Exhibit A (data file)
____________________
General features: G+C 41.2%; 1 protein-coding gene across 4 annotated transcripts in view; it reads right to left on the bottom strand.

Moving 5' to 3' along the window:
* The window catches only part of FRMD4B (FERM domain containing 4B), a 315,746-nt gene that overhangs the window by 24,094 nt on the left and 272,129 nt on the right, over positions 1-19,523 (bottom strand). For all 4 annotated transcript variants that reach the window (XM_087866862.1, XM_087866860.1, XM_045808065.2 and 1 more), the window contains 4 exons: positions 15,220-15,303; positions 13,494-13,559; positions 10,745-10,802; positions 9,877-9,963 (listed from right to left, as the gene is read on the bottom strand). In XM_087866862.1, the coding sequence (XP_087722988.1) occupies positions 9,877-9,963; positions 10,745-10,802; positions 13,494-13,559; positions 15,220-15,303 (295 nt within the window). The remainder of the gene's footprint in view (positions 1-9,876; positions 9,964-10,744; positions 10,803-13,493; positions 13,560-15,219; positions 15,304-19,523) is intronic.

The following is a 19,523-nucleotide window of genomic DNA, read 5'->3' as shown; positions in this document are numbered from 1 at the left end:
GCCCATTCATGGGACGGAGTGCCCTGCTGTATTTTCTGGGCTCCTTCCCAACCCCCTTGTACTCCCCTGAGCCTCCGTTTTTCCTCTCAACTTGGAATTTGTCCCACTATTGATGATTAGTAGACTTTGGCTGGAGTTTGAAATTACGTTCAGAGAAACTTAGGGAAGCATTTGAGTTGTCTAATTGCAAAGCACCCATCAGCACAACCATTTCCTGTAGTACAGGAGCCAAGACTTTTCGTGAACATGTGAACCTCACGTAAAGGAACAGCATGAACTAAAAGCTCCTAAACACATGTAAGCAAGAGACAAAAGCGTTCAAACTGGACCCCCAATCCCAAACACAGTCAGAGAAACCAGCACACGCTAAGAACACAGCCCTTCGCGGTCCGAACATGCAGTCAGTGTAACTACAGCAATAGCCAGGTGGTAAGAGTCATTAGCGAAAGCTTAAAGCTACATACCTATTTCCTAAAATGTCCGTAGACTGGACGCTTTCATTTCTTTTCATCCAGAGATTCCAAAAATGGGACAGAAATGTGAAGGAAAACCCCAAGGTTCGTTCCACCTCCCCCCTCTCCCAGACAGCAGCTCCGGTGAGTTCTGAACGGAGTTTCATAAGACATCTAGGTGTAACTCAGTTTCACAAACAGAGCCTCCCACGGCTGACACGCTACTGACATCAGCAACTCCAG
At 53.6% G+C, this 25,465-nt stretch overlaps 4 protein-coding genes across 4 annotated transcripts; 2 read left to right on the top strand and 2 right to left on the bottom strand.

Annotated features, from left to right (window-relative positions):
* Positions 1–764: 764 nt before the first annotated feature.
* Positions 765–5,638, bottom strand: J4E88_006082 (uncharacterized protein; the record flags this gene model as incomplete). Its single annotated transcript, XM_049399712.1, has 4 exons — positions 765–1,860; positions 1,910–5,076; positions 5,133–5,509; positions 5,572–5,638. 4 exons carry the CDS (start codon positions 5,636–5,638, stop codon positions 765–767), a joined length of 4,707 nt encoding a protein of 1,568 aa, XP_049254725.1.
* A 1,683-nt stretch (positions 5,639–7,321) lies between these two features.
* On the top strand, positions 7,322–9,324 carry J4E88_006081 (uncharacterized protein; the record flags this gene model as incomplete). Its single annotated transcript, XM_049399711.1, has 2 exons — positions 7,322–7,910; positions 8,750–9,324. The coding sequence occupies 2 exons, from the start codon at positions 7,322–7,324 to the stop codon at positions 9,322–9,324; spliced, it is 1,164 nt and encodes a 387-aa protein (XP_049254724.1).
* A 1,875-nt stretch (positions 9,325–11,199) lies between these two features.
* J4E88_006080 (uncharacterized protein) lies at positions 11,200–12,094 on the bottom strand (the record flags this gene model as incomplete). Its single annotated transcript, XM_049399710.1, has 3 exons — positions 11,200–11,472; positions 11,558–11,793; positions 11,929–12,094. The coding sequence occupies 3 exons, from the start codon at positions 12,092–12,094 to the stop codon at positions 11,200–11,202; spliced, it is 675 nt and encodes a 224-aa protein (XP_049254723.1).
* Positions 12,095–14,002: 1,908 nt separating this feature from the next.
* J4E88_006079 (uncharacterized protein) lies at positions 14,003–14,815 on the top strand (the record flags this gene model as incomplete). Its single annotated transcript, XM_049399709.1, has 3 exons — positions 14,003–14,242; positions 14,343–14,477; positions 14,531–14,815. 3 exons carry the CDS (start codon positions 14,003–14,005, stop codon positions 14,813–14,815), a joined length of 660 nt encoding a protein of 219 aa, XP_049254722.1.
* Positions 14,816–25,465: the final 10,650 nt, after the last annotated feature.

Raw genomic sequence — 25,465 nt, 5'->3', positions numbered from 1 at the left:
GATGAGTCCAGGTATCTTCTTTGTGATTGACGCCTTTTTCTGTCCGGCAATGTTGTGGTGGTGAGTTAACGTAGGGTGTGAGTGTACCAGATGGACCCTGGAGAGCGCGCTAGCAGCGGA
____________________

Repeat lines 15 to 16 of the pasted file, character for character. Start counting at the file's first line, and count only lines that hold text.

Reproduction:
* J4E88_006079 (uncharacterized protein) lies at positions 14,003–14,815 on the top strand (the record flags this gene model as incomplete). Its single annotated transcript, XM_049399709.1, has 3 exons — positions 14,003–14,242; positions 14,343–14,477; positions 14,531–14,815. 3 exons carry the CDS (start codon positions 14,003–14,005, stop codon positions 14,813–14,815), a joined length of 660 nt encoding a protein of 219 aa, XP_049254722.1.
* Positions 14,816–25,465: the final 10,650 nt, after the last annotated feature.